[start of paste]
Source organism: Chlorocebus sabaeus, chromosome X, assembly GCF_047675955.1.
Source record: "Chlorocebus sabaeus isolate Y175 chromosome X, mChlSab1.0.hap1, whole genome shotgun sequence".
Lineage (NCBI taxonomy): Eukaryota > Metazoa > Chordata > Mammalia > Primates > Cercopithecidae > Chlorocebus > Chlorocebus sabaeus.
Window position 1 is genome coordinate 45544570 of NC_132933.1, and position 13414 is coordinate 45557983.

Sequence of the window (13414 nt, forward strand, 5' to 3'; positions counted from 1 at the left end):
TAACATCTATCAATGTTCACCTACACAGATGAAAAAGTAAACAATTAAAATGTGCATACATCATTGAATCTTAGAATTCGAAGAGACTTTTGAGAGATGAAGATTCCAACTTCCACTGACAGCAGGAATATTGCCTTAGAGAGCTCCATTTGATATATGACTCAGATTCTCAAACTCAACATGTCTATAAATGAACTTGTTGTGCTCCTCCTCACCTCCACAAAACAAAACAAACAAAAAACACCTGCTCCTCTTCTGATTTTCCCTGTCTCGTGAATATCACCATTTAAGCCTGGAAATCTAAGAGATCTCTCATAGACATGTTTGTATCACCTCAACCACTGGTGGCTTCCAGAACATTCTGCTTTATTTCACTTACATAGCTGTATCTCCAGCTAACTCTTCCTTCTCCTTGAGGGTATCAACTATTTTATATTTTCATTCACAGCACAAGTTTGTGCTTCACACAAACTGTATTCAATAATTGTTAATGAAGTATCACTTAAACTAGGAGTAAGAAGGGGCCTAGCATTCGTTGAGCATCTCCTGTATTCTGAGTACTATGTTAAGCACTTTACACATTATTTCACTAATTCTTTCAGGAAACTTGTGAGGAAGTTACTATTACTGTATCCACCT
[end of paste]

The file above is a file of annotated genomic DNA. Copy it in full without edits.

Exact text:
Source organism: Chlorocebus sabaeus, chromosome X, assembly GCF_047675955.1.
Source record: "Chlorocebus sabaeus isolate Y175 chromosome X, mChlSab1.0.hap1, whole genome shotgun sequence".
Lineage (NCBI taxonomy): Eukaryota > Metazoa > Chordata > Mammalia > Primates > Cercopithecidae > Chlorocebus > Chlorocebus sabaeus.
Window position 1 is genome coordinate 45544570 of NC_132933.1, and position 13414 is coordinate 45557983.

Sequence of the window (13414 nt, forward strand, 5' to 3'; positions counted from 1 at the left end):
TAACATCTATCAATGTTCACCTACACAGATGAAAAAGTAAACAATTAAAATGTGCATACATCATTGAATCTTAGAATTCGAAGAGACTTTTGAGAGATGAAGATTCCAACTTCCACTGACAGCAGGAATATTGCCTTAGAGAGCTCCATTTGATATATGACTCAGATTCTCAAACTCAACATGTCTATAAATGAACTTGTTGTGCTCCTCCTCACCTCCACAAAACAAAACAAACAAAAAACACCTGCTCCTCTTCTGATTTTCCCTGTCTCGTGAATATCACCATTTAAGCCTGGAAATCTAAGAGATCTCTCATAGACATGTTTGTATCACCTCAACCACTGGTGGCTTCCAGAACATTCTGCTTTATTTCACTTACATAGCTGTATCTCCAGCTAACTCTTCCTTCTCCTTGAGGGTATCAACTATTTTATATTTTCATTCACAGCACAAGTTTGTGCTTCACACAAACTGTATTCAATAATTGTTAATGAAGTATCACTTAAACTAGGAGTAAGAAGGGGCCTAGCATTCGTTGAGCATCTCCTGTATTCTGAGTACTATGTTAAGCACTTTACACATTATTTCACTAATTCTTTCAGGAAACTTGTGAGGAAGTTACTATTACTGTATCCACCT